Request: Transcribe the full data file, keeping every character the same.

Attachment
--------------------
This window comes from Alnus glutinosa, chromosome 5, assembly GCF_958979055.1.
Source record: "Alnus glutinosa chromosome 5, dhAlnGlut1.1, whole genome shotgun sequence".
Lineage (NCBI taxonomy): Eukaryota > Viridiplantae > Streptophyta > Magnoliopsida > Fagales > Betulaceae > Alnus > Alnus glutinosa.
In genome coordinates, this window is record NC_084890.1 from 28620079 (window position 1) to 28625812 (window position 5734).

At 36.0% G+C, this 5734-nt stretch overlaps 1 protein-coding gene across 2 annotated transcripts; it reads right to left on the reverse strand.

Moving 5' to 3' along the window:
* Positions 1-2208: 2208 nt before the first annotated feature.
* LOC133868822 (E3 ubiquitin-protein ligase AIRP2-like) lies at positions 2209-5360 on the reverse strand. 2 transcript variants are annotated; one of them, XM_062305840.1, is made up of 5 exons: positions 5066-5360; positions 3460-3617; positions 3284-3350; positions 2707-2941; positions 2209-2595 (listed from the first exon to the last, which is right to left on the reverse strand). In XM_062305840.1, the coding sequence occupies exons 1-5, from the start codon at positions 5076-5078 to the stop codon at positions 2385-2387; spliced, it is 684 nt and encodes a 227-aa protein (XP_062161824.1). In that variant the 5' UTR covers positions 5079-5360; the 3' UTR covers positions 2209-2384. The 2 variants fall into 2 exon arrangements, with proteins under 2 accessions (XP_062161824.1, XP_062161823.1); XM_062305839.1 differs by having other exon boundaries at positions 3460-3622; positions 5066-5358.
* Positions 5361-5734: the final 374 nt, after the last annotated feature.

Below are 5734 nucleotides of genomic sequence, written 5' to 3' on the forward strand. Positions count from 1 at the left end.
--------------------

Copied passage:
This window comes from Alnus glutinosa, chromosome 5, assembly GCF_958979055.1.
Source record: "Alnus glutinosa chromosome 5, dhAlnGlut1.1, whole genome shotgun sequence".
Lineage (NCBI taxonomy): Eukaryota > Viridiplantae > Streptophyta > Magnoliopsida > Fagales > Betulaceae > Alnus > Alnus glutinosa.
In genome coordinates, this window is record NC_084890.1 from 28620079 (window position 1) to 28625812 (window position 5734).

At 36.0% G+C, this 5734-nt stretch overlaps 1 protein-coding gene across 2 annotated transcripts; it reads right to left on the reverse strand.

Moving 5' to 3' along the window:
* Positions 1-2208: 2208 nt before the first annotated feature.
* LOC133868822 (E3 ubiquitin-protein ligase AIRP2-like) lies at positions 2209-5360 on the reverse strand. 2 transcript variants are annotated; one of them, XM_062305840.1, is made up of 5 exons: positions 5066-5360; positions 3460-3617; positions 3284-3350; positions 2707-2941; positions 2209-2595 (listed from the first exon to the last, which is right to left on the reverse strand). In XM_062305840.1, the coding sequence occupies exons 1-5, from the start codon at positions 5076-5078 to the stop codon at positions 2385-2387; spliced, it is 684 nt and encodes a 227-aa protein (XP_062161824.1). In that variant the 5' UTR covers positions 5079-5360; the 3' UTR covers positions 2209-2384. The 2 variants fall into 2 exon arrangements, with proteins under 2 accessions (XP_062161824.1, XP_062161823.1); XM_062305839.1 differs by having other exon boundaries at positions 3460-3622; positions 5066-5358.
* Positions 5361-5734: the final 374 nt, after the last annotated feature.

Below are 5734 nucleotides of genomic sequence, written 5' to 3' on the forward strand. Positions count from 1 at the left end.